Text::Pluralize - simple pluralization routine


        use Text::Pluralize;
        print pluralize("file", $count);
        print pluralize("%d file(s) copied\n"), $count;
        print pluralize("There (was|were) {no|one|%d} error(s)\n", $count);


Text::Pluralize provides a lightweight routine to produce the proper form, singular or plural, of a word or phrase. Its intended purpose is to produce messages for the user, whether error messages or informational messages, without the awkward "1 file(s) copied" appearance.



$string = pluralize($template, $count);

Returns $template customized by $count. $template may contain items matching the following formats:


If $count is equal to one, s1 will appear here; otherwise $pl will appear at this point in the output. Either s1 or pl can be empty.


If $count is not equal to one, the string pl will appear at this point in the output. This is equivalent to (|pl).


This can be generalized. s1 is used if $count is equal to one, s2 if the count is equal to two, and so forth; pl is used for anything greater than the last specific string applied.


With curly braces, the choices start at zero. s0 is used if $count is zero, s1 if it's one, and pl if it's anything else.


As with the parenthesized version, this can be generalized.

If none of the above substitutions appear in $template, it is treated as if it ended in (s).

Once the above substitutions have been applied, the result is examined to see if it contains any % characters. If so, it is used as a format for sprintf, with the count and any other arguments passed to pluralize. This means that if you have a % in your template that is not supposed to be a format character, you must specify %% instead.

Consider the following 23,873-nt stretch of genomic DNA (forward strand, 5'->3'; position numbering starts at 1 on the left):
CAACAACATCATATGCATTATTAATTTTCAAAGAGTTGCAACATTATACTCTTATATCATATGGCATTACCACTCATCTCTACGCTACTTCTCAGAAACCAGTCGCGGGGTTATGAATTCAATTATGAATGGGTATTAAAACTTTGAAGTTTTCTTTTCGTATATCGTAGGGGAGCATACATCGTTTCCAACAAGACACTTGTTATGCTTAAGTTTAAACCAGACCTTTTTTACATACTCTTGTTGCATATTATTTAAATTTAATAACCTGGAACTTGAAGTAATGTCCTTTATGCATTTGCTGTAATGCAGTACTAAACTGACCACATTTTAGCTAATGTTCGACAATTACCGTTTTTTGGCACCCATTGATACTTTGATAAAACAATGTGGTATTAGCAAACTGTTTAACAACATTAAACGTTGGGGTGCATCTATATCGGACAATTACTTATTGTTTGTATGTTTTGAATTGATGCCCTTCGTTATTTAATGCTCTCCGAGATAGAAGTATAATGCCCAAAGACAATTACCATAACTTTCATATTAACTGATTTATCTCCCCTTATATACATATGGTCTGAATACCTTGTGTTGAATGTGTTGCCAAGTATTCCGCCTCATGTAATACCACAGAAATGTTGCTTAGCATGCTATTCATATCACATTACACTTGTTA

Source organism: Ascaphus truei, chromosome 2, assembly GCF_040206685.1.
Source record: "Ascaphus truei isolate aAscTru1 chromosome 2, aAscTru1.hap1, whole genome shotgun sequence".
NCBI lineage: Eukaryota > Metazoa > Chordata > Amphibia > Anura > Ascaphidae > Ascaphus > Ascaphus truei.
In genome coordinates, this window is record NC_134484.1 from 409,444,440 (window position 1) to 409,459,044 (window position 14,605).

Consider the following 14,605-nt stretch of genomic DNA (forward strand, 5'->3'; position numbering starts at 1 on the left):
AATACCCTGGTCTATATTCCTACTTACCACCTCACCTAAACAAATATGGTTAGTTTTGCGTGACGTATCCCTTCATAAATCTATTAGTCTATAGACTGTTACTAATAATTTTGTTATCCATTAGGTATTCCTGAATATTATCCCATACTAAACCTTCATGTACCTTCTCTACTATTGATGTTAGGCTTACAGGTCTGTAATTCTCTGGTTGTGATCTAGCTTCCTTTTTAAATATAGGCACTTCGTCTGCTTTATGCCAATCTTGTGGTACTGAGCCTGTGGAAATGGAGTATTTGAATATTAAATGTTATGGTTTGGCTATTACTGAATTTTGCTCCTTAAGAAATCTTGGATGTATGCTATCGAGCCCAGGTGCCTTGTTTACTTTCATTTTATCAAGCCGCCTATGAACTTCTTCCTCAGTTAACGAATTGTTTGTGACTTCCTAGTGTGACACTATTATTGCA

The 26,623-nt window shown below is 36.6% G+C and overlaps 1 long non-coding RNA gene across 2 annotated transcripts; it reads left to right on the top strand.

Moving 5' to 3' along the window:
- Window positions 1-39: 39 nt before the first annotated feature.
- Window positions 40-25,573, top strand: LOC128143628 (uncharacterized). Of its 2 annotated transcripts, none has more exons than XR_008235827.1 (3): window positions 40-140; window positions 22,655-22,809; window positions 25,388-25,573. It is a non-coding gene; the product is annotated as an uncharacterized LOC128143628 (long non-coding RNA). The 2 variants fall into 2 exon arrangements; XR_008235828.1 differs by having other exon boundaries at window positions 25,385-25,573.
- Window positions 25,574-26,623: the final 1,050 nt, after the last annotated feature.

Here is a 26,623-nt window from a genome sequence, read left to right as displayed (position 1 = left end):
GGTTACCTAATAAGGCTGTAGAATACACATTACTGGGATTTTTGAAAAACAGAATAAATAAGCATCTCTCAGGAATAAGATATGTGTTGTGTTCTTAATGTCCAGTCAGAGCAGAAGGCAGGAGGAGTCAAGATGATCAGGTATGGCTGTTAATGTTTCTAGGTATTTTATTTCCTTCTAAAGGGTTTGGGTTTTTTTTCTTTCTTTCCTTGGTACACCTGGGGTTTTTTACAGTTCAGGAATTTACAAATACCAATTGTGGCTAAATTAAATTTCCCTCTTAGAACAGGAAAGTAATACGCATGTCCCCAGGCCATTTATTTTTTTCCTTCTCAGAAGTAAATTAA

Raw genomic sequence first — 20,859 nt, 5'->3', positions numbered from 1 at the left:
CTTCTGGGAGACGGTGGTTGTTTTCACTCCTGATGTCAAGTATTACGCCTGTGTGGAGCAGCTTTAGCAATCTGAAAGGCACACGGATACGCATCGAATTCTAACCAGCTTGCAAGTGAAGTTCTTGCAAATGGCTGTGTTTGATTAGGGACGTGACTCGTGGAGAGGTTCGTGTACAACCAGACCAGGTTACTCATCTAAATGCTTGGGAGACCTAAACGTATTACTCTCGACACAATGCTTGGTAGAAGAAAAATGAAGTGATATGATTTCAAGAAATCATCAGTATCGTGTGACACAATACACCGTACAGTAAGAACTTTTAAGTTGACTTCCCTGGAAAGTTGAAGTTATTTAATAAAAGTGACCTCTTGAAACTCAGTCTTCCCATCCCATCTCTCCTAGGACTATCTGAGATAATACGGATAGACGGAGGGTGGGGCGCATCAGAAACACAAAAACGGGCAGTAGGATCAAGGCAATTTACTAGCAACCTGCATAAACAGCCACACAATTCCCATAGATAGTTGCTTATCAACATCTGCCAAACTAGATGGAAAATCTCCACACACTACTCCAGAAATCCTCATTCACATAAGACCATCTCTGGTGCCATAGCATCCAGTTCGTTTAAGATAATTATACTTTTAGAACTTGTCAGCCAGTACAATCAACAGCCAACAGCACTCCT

In each of the examples below, the first column represents the template, the second column the count, and the third column the result.

        item                            0   items
                                        1   item
                                        2   items

        item(s) need{|s|} attention     0   items need attention
                                        1   item needs attention
                                        2   items need attention

        {No|%d} quer(y|ies) (is|are)    0   No queries are
                                        1   1 query is
                                        2   2 queries are

        {No|One|Two|Three|%d} item(s)   0   No items
                                        1   One item
                                        2   Two items
                                        3   Three items
                                        4   4 items


If the brackets for a substitution don't match up, the one on the left controls what happens.



Initial version


Fix a problem with format strings containing newlines.


Copyright 2007 Kevin Michael Vail, all rights reserved

This library is free software. You may modify and/or redistribute it under the same terms as Perl itself.


Kevin Michael Vail <>